This is not to say there is no relief in the Law because there is. Not in the Ten Commandments, let's say, but in the sacrifices. Piper says,
All through the Old Testament, conscience was an issue. But the animal sacrifices themselves could not cleanse the conscience. No animal sacrifices could cleanse the conscience. They knew it and we know it.
Note carefully what he says: He doesn't say the sacrifices were worthless: they weren't! They provided a certain cleansing. Hebrews 9:13 says so,
For if the blood of bulls and goats and the ashes of a heifer, sprinkling the unclean, sanctifies for the purifying of the flesh.
The sacrifices, when offered sincerely, brought many blessing to Israel. The one mentioned here is that they purified the flesh, that is, they qualified the people to worship God, to pray, and to find His favor in earthly matters.
The sacrifices were good. But not good enough. If they were, they wouldn't have to be repeated so often. Twice a day, every day, for a thousand years, the sacrifices were burned on the altar. But the nation still needed a New Covenant, one that would result in the pardon of sin and the clearing of conscience-once and for all!
In God's good time, the Sacrifice they needed was offered to God. Piper has it,
The animal sacrifices foreshadowed the final sacrifice of God's Son, and the death of the Son reaches back to cover all the sins of God's People in the old time period, and all the sins of God's People in the new time period.
We don't feel good enough to come to God [and] we are not good enough. We are defiled-not with external things like touching a corpse or eating a piece of pork-but by pride and self-pity and bitterness and lust and envy and jealousy and covetousness and apathy and fear.
The only answer in modern time, as in all other times, is the blood of Christ. When our conscience rises up and condemns us, where will we turn? We turn to Christ-to His suffering and death-His blood. This is the only cleansing agent that can give the conscience relief in life and peace in death.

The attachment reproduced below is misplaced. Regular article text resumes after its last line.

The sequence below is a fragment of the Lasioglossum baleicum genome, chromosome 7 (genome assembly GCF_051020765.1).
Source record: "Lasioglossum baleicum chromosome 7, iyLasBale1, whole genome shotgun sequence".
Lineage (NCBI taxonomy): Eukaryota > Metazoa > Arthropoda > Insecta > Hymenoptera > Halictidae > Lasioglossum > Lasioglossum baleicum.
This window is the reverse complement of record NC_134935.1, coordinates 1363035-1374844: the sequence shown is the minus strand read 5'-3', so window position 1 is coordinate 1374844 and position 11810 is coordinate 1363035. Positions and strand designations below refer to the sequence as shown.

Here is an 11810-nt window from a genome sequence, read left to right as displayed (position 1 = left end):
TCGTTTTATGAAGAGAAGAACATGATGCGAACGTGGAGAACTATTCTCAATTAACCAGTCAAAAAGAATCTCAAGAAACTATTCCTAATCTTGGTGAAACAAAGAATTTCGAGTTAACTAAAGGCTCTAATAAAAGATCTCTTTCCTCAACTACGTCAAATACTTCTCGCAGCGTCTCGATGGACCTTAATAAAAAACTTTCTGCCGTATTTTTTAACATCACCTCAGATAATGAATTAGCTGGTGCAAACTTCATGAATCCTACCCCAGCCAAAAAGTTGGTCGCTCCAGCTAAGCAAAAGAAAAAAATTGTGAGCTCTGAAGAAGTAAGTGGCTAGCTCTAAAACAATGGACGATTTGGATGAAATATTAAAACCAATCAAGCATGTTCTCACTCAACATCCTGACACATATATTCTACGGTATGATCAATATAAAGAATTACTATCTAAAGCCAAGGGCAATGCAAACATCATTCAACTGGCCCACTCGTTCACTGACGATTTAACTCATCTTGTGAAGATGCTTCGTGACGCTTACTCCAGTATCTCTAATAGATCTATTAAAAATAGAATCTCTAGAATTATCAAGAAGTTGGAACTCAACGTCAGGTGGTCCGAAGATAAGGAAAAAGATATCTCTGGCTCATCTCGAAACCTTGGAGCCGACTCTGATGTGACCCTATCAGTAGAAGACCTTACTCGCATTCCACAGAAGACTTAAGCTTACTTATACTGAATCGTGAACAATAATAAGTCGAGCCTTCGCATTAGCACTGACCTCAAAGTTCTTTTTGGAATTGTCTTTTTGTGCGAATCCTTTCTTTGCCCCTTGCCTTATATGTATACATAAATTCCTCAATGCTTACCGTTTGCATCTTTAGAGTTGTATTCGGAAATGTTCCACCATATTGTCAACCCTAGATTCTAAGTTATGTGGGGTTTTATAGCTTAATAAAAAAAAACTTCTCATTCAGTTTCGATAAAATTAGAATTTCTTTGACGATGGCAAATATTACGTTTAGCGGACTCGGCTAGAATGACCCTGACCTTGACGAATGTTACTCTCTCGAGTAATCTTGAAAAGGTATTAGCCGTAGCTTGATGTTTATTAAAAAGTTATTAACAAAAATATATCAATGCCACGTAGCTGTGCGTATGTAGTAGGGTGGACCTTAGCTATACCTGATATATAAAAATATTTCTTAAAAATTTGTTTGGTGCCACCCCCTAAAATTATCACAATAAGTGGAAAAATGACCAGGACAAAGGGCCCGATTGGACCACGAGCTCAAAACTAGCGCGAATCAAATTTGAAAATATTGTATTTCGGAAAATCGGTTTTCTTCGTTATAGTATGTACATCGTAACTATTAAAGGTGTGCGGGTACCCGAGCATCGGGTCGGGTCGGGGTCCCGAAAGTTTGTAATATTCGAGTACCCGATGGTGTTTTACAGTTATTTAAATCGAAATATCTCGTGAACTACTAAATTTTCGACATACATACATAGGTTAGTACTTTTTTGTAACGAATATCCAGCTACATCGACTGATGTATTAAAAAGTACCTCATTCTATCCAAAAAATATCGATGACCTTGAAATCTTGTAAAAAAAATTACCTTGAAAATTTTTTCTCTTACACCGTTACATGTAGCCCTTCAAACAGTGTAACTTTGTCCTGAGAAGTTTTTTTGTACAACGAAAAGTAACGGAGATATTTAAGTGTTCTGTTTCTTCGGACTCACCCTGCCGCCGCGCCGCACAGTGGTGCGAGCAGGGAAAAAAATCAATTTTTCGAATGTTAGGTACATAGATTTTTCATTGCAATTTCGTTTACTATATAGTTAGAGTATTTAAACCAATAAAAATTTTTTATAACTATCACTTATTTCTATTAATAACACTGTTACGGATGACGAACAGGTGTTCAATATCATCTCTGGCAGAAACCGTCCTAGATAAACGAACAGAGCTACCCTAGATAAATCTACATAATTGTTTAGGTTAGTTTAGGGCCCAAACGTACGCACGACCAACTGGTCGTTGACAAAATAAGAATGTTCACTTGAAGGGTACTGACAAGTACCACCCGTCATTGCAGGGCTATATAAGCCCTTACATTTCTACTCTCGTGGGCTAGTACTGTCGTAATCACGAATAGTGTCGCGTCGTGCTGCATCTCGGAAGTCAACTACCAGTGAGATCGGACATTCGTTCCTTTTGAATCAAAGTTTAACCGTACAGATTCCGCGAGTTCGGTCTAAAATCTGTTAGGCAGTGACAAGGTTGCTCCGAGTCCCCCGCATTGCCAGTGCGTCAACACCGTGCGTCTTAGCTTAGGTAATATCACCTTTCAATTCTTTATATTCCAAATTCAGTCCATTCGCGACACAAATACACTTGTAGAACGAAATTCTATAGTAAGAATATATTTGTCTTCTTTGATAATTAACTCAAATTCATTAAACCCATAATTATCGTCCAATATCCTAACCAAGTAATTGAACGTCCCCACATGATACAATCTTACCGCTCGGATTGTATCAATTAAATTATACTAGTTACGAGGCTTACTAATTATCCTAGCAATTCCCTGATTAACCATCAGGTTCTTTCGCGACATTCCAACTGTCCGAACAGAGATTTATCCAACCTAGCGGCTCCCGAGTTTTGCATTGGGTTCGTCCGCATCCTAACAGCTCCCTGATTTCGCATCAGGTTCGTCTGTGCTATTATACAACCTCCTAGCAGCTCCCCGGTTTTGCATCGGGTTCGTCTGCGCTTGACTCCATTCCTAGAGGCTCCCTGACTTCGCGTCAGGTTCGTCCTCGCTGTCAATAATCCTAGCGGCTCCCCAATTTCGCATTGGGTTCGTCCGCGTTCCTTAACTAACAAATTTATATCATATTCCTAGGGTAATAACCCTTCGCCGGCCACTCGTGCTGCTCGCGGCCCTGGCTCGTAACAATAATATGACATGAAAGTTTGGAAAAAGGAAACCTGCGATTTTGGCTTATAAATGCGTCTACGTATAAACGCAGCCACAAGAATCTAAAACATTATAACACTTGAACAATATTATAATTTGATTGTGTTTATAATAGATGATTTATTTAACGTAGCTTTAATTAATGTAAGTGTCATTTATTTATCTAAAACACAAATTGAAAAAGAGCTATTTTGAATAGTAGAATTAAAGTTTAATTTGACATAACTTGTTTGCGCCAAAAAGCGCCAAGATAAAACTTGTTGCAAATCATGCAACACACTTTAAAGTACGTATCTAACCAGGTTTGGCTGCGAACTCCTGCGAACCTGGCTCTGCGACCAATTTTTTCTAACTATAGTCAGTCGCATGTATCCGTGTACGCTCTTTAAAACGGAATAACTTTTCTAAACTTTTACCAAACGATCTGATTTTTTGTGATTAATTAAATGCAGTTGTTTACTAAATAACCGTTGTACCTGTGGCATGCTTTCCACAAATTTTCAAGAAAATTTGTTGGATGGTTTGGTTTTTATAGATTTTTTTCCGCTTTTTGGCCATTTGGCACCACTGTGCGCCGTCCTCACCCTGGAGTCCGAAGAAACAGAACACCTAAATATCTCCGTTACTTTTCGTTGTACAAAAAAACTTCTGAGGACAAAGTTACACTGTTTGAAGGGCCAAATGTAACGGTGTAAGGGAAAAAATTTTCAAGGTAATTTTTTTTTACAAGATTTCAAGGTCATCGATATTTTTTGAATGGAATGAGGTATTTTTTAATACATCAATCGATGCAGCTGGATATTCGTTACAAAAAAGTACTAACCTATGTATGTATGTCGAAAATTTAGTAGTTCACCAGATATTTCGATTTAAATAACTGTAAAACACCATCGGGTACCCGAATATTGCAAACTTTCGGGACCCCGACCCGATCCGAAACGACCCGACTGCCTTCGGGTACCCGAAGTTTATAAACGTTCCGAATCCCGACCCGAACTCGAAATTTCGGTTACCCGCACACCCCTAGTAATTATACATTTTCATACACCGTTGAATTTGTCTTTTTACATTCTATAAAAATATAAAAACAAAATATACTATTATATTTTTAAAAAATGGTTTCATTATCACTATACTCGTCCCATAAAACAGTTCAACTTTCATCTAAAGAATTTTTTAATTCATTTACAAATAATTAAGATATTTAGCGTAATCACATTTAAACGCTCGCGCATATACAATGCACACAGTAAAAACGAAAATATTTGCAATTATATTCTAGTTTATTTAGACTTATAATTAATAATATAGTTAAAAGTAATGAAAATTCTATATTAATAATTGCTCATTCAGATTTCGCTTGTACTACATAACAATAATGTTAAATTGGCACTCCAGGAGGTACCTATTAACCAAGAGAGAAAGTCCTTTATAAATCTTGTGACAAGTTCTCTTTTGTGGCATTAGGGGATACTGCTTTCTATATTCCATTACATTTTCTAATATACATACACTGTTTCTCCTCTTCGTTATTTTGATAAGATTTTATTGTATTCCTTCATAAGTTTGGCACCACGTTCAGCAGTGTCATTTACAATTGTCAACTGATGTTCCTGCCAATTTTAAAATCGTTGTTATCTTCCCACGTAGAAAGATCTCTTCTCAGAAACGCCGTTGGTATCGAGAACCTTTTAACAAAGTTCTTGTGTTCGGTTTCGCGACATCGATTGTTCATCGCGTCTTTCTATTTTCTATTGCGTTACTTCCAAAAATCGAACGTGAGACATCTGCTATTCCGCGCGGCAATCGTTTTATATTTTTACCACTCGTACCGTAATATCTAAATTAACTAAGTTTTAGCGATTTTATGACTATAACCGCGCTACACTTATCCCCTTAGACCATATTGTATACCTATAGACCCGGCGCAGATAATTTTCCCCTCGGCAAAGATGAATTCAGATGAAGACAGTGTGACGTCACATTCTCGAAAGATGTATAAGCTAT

What Piper says comes straight out of the Bible-- Hebrews 9:14. If sacrificed animals could purify the Israelite's body, then a Sacrificed Son can purify your conscience!
The first part of your conscience is unchanged. It still tells you that pushing the little old lady in front of the speeding bus is wrong. But the second part of your conscience has been turned inside out! After telling you that you're guilty, it goes on to tell you, you're forgiven. Only because Jesus Christ suffered and died to give you a clear conscience.
In one way, the work of Christ is the most glorious thing in the world! What a Gospel it is-Christ died, and therefore, I'm not condemned! The freeness of salvation makes you think that people would be climbing all over each other to get it.
Just imagine: You don't need booze and drugs to kill the pain of bad memories. You don't need highly paid counselors to tell you, 'you're not to blame'. You don't have to lie awake at night wondering if things are right between you and the Lord. You can have a good conscience-now and when you die-by simply believing the Gospel!
But, if you look at it from a different angle, you see why people are not running to Christ. Why people would rather drink themselves 'innocent' rather than be innocent!
Firstly, getting a good conscience by what you do boosts the ego. While you're pigging out at Thanksgiving, I'm working in a soup kitchen. While you simply pray for pardon, I'm making up for my sins by becoming a monk or a missionary. While you feel good about yourself because of what Christ did for you, I'm humble enough to beat myself up day and night.
The reason publicans and harlots got into the kingdom before scribes and Pharisees is because the sinners were willing to take what God had for them, while the 'saints' wanted to offer something to God.
Secondly, getting a good conscience from Christ alone staggers the mind. It seems too good to be true. We can see how good works give us peace of mind. Of course Mother Teresa can feel good about herself-she runs a leper colony! But living by faith is harder than living by sight. Faith says your conscience is clear-not because of what you do for God-but because of what God did for you.
Therefore, quit trying to obtain a good conscience your way. By confessing your sins in public or by swearing an oath to never commit them again or by making up for them by doing something big for God.
You can have a good conscience, but not your way. You'll have it God's way or not at all. And His way of giving you a good conscience is by believing in Christ, not just once, but every day,